Router table vs Shaper

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Forum topic by TheWoodNerd posted 01-28-2010 04:15 PM 3724 views 0 times favorited 11 replies Add to Favorites Watch
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291 posts in 3462 days

01-28-2010 04:15 PM

I’m at a point where I’m debating which to get. Luckily, initial cost isn’t really a big factor, so I’m willing to go either way.

I’m not a production shop making hundreds or even dozens of feet moulding every day, so the shaper’s extra productivity isn’t a factor for me.

The router will live in the end of my tablesaw extension. I’m not short on space in my shop, but extra floor space is always nice

It seems that good shaper cutters are considerably more than good router bits. I also can’t run down to Home Depot at 8pm on Saturday for a shaper cutter I suddenly need.

I don’t think I can do pattern routing on a shaper.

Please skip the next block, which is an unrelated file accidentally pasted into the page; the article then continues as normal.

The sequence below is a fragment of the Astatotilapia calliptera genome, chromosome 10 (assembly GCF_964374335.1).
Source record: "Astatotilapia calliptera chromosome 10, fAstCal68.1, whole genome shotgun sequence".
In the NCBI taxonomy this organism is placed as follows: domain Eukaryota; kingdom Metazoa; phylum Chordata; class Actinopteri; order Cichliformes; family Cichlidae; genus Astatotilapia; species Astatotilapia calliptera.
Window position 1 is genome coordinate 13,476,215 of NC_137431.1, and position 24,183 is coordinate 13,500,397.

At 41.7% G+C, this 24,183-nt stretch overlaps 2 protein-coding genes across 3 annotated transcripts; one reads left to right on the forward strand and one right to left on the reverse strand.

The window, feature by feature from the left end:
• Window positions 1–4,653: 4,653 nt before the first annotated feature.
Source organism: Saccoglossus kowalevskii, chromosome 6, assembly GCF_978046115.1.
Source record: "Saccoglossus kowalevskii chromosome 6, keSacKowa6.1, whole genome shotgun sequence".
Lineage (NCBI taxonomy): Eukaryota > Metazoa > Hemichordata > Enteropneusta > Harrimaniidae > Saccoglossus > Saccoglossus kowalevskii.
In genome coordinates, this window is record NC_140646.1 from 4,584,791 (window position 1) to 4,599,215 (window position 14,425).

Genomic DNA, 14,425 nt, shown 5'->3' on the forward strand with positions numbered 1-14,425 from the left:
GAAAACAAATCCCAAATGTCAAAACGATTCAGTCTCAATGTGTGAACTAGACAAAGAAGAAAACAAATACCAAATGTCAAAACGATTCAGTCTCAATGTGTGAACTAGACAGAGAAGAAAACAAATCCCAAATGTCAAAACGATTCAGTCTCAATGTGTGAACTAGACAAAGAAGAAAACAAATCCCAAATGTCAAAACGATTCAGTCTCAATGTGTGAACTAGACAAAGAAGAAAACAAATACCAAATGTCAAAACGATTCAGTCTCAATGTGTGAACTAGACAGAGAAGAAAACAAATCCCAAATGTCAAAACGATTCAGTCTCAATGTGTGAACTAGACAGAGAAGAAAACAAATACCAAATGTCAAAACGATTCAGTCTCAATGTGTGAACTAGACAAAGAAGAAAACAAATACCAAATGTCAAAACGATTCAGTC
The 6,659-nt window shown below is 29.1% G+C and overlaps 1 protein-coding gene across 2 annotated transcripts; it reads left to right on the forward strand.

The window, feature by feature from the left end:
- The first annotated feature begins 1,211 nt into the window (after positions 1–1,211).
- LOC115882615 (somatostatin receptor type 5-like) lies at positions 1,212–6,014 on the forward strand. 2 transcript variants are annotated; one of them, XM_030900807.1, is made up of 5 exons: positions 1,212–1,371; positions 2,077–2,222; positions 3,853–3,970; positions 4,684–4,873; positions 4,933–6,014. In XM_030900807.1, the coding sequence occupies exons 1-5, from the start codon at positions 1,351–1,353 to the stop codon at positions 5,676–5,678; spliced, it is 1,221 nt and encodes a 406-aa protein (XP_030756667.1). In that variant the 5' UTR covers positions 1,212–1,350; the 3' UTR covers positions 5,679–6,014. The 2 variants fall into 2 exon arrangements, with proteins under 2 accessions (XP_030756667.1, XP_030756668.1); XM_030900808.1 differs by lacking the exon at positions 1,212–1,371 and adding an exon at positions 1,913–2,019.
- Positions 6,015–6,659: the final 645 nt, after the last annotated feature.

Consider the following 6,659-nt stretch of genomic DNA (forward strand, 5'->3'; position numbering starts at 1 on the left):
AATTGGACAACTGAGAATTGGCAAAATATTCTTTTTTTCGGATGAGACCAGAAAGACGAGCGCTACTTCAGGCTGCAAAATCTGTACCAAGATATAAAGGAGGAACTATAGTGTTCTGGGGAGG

I already have two handheld routers and will dedicate a new router to the table, so the router’s removability isn’t a factor for me.

Basically, for me, I don’t see any advantage of a shaper over a table router.

Have I missed anything that would sway me towards a shaper?

-- The Wood Nerd --

11 replies so far

View PurpLev's profile


8550 posts in 3919 days

#1 posted 01-28-2010 04:27 PM

no. you pretty much summed it up.

router is slightly more versatile, can do edge treatments, joinery and misc. at the cost of power.

a shaper can just go on and on without bogging down, take heavier cuts, and run bigger cutters.

it really depends on what you’re planning to do with it?

-- ㊍ When in doubt - There is no doubt - Go the safer route.

View ND2ELK's profile


13495 posts in 4044 days

#2 posted 01-28-2010 04:42 PM

I have a Jet 1 1/2hp shaper and feel you have the best of both worlds. You can run 1/4” shank router bits and 1/2” router bits on it. You can also run bigger shaper cutters with 1/2” and 3/4” bore diameters. You can run it forward, reverse and it is more powerful than a router table. I feel it is cheaper than most good router table set ups. The time you buy the big router, lift and build a Norm like router table. If I had a big shop I would have a router table set up and a bigger shaper than the one I have now. Thanks for asking?

God Bless

-- Mc Bridge Cabinets, Iowa